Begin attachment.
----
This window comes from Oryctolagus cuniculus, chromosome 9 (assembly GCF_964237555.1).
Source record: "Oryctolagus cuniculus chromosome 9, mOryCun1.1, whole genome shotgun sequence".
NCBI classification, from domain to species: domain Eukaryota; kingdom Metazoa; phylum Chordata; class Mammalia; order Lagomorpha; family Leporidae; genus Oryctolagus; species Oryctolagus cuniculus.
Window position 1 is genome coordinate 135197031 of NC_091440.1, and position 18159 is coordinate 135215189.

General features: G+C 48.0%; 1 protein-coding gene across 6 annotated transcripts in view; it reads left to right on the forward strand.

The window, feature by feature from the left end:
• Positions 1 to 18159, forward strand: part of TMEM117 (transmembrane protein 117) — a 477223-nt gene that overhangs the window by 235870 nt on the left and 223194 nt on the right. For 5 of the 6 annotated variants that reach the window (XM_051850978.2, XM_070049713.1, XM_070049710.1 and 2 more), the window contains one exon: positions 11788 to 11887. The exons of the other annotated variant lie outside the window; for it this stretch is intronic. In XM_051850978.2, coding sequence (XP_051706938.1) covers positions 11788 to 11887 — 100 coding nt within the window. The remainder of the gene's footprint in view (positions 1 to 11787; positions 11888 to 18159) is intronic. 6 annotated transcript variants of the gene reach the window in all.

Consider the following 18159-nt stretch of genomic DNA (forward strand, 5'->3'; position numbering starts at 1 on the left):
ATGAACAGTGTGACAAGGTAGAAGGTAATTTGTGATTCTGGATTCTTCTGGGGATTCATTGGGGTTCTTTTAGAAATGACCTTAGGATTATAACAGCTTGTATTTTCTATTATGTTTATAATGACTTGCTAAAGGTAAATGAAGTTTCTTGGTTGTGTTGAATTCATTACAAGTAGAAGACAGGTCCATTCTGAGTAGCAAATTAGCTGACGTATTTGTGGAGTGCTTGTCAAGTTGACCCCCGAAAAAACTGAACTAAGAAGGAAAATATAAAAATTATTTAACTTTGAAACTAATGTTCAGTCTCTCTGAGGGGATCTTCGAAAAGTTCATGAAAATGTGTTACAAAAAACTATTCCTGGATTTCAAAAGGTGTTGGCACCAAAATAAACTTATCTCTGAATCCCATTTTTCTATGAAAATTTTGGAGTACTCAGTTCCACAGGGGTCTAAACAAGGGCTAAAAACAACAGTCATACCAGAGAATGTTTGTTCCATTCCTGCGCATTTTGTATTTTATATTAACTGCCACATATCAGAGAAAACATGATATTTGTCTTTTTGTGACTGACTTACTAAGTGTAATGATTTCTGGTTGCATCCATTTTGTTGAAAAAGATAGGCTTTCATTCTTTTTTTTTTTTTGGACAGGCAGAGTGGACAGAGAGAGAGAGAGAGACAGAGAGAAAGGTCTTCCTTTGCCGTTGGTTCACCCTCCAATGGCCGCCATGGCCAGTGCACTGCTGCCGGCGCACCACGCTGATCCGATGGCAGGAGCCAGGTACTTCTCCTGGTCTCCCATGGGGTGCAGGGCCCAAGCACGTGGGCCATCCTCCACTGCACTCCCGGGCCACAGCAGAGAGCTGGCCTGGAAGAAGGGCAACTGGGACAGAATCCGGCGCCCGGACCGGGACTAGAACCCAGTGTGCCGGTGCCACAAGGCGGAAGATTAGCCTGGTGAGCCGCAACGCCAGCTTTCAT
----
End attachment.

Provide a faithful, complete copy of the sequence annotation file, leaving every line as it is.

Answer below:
This window comes from Oryctolagus cuniculus, chromosome 9 (assembly GCF_964237555.1).
Source record: "Oryctolagus cuniculus chromosome 9, mOryCun1.1, whole genome shotgun sequence".
NCBI classification, from domain to species: domain Eukaryota; kingdom Metazoa; phylum Chordata; class Mammalia; order Lagomorpha; family Leporidae; genus Oryctolagus; species Oryctolagus cuniculus.
Window position 1 is genome coordinate 135197031 of NC_091440.1, and position 18159 is coordinate 135215189.

General features: G+C 48.0%; 1 protein-coding gene across 6 annotated transcripts in view; it reads left to right on the forward strand.

The window, feature by feature from the left end:
• Positions 1 to 18159, forward strand: part of TMEM117 (transmembrane protein 117) — a 477223-nt gene that overhangs the window by 235870 nt on the left and 223194 nt on the right. For 5 of the 6 annotated variants that reach the window (XM_051850978.2, XM_070049713.1, XM_070049710.1 and 2 more), the window contains one exon: positions 11788 to 11887. The exons of the other annotated variant lie outside the window; for it this stretch is intronic. In XM_051850978.2, coding sequence (XP_051706938.1) covers positions 11788 to 11887 — 100 coding nt within the window. The remainder of the gene's footprint in view (positions 1 to 11787; positions 11888 to 18159) is intronic. 6 annotated transcript variants of the gene reach the window in all.

Consider the following 18159-nt stretch of genomic DNA (forward strand, 5'->3'; position numbering starts at 1 on the left):
ATGAACAGTGTGACAAGGTAGAAGGTAATTTGTGATTCTGGATTCTTCTGGGGATTCATTGGGGTTCTTTTAGAAATGACCTTAGGATTATAACAGCTTGTATTTTCTATTATGTTTATAATGACTTGCTAAAGGTAAATGAAGTTTCTTGGTTGTGTTGAATTCATTACAAGTAGAAGACAGGTCCATTCTGAGTAGCAAATTAGCTGACGTATTTGTGGAGTGCTTGTCAAGTTGACCCCCGAAAAAACTGAACTAAGAAGGAAAATATAAAAATTATTTAACTTTGAAACTAATGTTCAGTCTCTCTGAGGGGATCTTCGAAAAGTTCATGAAAATGTGTTACAAAAAACTATTCCTGGATTTCAAAAGGTGTTGGCACCAAAATAAACTTATCTCTGAATCCCATTTTTCTATGAAAATTTTGGAGTACTCAGTTCCACAGGGGTCTAAACAAGGGCTAAAAACAACAGTCATACCAGAGAATGTTTGTTCCATTCCTGCGCATTTTGTATTTTATATTAACTGCCACATATCAGAGAAAACATGATATTTGTCTTTTTGTGACTGACTTACTAAGTGTAATGATTTCTGGTTGCATCCATTTTGTTGAAAAAGATAGGCTTTCATTCTTTTTTTTTTTTTGGACAGGCAGAGTGGACAGAGAGAGAGAGAGAGACAGAGAGAAAGGTCTTCCTTTGCCGTTGGTTCACCCTCCAATGGCCGCCATGGCCAGTGCACTGCTGCCGGCGCACCACGCTGATCCGATGGCAGGAGCCAGGTACTTCTCCTGGTCTCCCATGGGGTGCAGGGCCCAAGCACGTGGGCCATCCTCCACTGCACTCCCGGGCCACAGCAGAGAGCTGGCCTGGAAGAAGGGCAACTGGGACAGAATCCGGCGCCCGGACCGGGACTAGAACCCAGTGTGCCGGTGCCACAAGGCGGAAGATTAGCCTGGTGAGCCGCAACGCCAGCTTTCAT